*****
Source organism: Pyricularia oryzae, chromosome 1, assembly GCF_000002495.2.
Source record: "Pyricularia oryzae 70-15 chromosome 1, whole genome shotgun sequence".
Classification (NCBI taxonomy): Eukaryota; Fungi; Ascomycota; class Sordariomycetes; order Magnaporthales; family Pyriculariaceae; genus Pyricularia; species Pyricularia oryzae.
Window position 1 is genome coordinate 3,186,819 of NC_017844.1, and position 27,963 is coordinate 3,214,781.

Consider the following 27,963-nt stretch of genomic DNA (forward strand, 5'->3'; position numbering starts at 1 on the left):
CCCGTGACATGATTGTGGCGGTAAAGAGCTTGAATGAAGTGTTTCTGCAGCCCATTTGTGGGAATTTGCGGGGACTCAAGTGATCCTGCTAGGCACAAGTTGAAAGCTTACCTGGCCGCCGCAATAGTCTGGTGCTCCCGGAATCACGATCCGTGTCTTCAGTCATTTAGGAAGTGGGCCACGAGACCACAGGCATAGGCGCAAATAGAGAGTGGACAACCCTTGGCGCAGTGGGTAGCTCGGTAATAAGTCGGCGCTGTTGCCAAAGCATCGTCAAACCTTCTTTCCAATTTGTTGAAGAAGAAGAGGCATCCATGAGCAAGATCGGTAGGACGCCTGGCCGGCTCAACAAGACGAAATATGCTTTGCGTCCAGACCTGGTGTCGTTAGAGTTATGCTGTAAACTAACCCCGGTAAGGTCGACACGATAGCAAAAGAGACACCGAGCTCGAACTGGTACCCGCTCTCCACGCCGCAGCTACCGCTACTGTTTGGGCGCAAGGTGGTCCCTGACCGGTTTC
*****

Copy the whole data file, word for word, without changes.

Source organism: Pyricularia oryzae, chromosome 1, assembly GCF_000002495.2.
Source record: "Pyricularia oryzae 70-15 chromosome 1, whole genome shotgun sequence".
Classification (NCBI taxonomy): Eukaryota; Fungi; Ascomycota; class Sordariomycetes; order Magnaporthales; family Pyriculariaceae; genus Pyricularia; species Pyricularia oryzae.
Window position 1 is genome coordinate 3,186,819 of NC_017844.1, and position 27,963 is coordinate 3,214,781.

Consider the following 27,963-nt stretch of genomic DNA (forward strand, 5'->3'; position numbering starts at 1 on the left):
CCCGTGACATGATTGTGGCGGTAAAGAGCTTGAATGAAGTGTTTCTGCAGCCCATTTGTGGGAATTTGCGGGGACTCAAGTGATCCTGCTAGGCACAAGTTGAAAGCTTACCTGGCCGCCGCAATAGTCTGGTGCTCCCGGAATCACGATCCGTGTCTTCAGTCATTTAGGAAGTGGGCCACGAGACCACAGGCATAGGCGCAAATAGAGAGTGGACAACCCTTGGCGCAGTGGGTAGCTCGGTAATAAGTCGGCGCTGTTGCCAAAGCATCGTCAAACCTTCTTTCCAATTTGTTGAAGAAGAAGAGGCATCCATGAGCAAGATCGGTAGGACGCCTGGCCGGCTCAACAAGACGAAATATGCTTTGCGTCCAGACCTGGTGTCGTTAGAGTTATGCTGTAAACTAACCCCGGTAAGGTCGACACGATAGCAAAAGAGACACCGAGCTCGAACTGGTACCCGCTCTCCACGCCGCAGCTACCGCTACTGTTTGGGCGCAAGGTGGTCCCTGACCGGTTTC